In his wondrous career Willie Mays hit 660 home runs. On Monday, he hits 60.
Could it be - the "Say Hey Kid" a senior citizen?"I manage to keep busy," Mays says. "I enjoy working with the kids in spring training. Guys like Kevin Mitchell."
In a lot of ways, Mays will always be a symbol of carefree youth for America. His electricity carried far beyond the baseball field, too.
"Willie does everything with a flourish," actress Tallulah Bankhead once said. "He has the spectacular . . . a theatrical quality. In terms of my trade, he lifts the mortgage five minutes before the curtain falls."
How special was Willie Mays?
After he hit his 535th home run to become the all-time leader among right-handed hitters, umpire Chris Pelekoudas shook Mays' hand as he crossed home plate.
Yes, Mays had all the fancy numbers to make the Hall of Fame on the first try in 1979. But it's not the numbers he's remembered for. It's his twisting line drives, his daring dashes around the bases and his neat basket catches in center field.
When he was inducted into the Hall of Fame after a 22-year career with the Giants and Mets, Mays was asked who was the best baseball player he ever saw.
"Me," Mays replied without giving the question a second thought.
"He could do everything," said Leo Durocher, Mays' first major league manager in 1951. "Joe DiMaggio is the only player I've seen who could do it all. Willie was a natural."
Maybe it was because Mays had so much talent that some could hardly watch in his final days with the Mets.
"Perhaps I stayed a year or two too long," he says. "But it was great coming back to New York and getting a chance to play in the World Series one more time."
The Mets acquired the 41-year-old Mays from San Francisco in May 1972, and in his first game for New York he beat the Giants with a home run at Shea Stadium on May 14.
The next season, the Mets won the National League pennant and Mays was back in the World Series for the first time since the Giants lost to the Yankees in 1962.
But this wasn't the same Willie Mays. He stumbled to his knees getting out of the batter's box and had trouble seeing the ball in center field. There was some gray in his thinning hair and the uniform was tighter than usual around the hips.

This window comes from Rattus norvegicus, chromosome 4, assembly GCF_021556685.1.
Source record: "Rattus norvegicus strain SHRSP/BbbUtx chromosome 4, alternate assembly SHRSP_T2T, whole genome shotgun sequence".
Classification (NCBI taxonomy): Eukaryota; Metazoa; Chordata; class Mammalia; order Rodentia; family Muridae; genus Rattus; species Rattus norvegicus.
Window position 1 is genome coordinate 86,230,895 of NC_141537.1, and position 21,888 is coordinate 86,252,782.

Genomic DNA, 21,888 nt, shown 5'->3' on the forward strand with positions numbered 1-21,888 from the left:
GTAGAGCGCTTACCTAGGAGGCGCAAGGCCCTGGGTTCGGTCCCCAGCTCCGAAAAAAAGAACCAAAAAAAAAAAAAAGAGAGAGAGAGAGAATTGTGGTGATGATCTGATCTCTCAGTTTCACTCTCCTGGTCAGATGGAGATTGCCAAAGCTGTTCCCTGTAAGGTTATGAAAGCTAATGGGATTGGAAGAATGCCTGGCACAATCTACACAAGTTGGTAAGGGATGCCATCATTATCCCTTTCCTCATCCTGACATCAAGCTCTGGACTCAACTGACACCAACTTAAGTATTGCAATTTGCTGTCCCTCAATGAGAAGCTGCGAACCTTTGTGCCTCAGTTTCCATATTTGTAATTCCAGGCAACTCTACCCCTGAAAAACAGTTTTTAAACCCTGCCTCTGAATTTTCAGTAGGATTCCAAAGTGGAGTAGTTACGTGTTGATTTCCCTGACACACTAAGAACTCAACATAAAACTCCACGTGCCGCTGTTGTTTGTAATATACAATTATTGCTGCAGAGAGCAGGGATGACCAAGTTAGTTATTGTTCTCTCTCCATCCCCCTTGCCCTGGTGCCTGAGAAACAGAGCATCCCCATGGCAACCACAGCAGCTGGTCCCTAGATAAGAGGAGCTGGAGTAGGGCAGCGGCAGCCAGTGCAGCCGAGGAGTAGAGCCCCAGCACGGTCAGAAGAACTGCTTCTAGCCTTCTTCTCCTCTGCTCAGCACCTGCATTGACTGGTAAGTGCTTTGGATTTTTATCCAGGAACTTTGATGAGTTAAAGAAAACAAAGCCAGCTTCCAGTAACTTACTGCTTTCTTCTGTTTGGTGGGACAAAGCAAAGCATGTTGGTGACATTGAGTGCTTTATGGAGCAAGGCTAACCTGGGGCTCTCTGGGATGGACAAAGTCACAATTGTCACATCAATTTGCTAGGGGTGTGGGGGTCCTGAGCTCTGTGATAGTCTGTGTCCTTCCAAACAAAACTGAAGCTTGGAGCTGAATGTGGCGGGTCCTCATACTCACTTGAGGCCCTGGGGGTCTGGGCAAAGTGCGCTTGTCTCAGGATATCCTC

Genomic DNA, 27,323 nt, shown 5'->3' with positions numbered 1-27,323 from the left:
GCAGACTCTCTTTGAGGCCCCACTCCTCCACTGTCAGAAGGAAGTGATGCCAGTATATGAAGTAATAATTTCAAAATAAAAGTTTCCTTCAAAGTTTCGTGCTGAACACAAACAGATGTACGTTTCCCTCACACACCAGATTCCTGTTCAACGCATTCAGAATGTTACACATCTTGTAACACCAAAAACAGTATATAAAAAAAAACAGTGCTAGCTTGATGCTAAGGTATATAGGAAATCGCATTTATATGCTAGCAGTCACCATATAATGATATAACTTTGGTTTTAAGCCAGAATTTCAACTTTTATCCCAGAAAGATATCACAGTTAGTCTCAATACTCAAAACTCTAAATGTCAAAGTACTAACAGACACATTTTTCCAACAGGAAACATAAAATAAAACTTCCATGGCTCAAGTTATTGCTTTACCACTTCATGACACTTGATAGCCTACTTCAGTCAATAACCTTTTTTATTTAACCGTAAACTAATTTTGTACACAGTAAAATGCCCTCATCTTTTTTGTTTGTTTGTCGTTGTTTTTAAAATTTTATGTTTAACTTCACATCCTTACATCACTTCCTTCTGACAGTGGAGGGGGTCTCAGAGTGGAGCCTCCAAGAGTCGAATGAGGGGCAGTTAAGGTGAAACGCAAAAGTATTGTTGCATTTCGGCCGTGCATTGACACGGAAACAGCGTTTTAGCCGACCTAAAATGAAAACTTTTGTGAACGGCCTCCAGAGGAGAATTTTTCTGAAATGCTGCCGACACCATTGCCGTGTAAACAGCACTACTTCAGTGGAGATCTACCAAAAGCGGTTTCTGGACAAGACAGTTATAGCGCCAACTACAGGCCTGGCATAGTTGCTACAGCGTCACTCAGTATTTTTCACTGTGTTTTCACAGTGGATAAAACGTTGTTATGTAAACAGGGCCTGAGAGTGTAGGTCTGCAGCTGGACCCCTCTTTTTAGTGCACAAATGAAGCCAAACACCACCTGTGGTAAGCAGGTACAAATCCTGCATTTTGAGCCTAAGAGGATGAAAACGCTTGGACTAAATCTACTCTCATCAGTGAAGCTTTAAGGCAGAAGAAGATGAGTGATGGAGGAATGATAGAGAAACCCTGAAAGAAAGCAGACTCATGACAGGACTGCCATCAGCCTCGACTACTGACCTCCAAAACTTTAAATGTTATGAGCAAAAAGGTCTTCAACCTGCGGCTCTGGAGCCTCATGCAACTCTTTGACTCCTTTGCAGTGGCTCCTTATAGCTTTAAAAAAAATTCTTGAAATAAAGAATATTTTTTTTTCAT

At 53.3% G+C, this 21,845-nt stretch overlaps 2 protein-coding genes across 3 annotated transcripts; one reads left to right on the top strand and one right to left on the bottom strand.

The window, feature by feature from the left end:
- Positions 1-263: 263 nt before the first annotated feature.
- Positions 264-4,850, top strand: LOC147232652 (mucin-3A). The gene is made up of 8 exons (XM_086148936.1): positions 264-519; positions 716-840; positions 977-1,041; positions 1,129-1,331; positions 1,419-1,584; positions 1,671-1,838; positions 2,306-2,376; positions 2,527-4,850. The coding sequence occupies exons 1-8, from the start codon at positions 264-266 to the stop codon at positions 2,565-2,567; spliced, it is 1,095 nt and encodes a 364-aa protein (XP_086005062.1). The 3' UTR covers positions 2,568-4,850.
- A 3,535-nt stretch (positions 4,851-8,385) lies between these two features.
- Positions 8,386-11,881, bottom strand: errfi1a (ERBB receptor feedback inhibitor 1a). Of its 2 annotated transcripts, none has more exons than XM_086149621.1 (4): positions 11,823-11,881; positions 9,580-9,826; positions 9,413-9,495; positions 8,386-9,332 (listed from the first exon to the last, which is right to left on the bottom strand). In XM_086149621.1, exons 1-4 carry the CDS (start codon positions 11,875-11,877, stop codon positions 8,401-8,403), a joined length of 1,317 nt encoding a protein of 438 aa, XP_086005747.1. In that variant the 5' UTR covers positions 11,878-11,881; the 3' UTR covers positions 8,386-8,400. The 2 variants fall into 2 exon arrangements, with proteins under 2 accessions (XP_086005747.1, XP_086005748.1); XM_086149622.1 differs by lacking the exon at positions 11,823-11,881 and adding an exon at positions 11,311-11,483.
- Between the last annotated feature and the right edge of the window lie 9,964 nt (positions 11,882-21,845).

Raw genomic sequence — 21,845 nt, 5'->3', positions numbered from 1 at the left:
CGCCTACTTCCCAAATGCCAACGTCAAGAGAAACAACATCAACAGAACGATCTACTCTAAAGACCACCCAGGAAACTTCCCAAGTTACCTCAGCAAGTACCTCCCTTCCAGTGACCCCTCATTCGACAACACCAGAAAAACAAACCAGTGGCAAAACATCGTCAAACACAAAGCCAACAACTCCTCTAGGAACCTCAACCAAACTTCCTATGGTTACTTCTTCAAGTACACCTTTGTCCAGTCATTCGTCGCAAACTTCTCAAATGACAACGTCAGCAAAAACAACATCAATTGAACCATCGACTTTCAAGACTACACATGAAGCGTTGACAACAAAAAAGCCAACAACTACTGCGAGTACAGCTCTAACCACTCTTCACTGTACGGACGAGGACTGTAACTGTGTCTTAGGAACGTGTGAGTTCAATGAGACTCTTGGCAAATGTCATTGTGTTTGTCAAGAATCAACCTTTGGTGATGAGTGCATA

It was hard to believe this was the same player who made one of the best catches in World Series history. Who was that guy out there in center field, anyway? It looked like the scene out of "Damn Yankees," when the devil came to collect Joe Hardy's soul.
In the 1954 Series, Mays made his famous over-the-shoulder catch in straight-away center field at the Polo Grounds to rob Cleveland's Vic Wertz of extra bases. After catching the ball about 460 feet from home plate, Mays whirled around, lost his cap, and unleashed a perfect throw to the cutoff man. It was the kind of play that Willie's fans hoped would last forever, even though they knew better.
After his retirement in 1973, Mays kept busy with a real estate business, public relations jobs and coaching for the Giants in spring training. His title now for San Francisco is special assistant to the president and general manager.
But Mays was meant to play baseball. He learned to deal with life after the cheers stopped, but you get the feeling he never much cared for it. Old-timers games were never designed with Mays in mind.
What does a living legend do in retirement? Some become coaches, some become broadcasters and some sell coffee makers. Most become memories on a baseball card.
The end for a major leaguer, whether superstar or super sub, is difficult and getting harder all the time.
"The social aspects were different when Willie and I played," fellow Hall of Famer Ernie Banks said. "It was before strikes, free agency, million-dollar contracts, the influence of the players association."
Mays was born on May 6, 1931, in Westfield, Ala., a mill town just outside Birmingham. He grew up in the neighboring town of Fairfield, where he starred in several sports in high school and played sandlot baseball with his father, a former outfielder in the pro Negro League.
"I played baseball from the time I got up until it got dark," Mays said. "I never got tired of it."
"I never saw a player with so much natural ability," Durocher said. "I would have paid to see Willie Mays play baseball."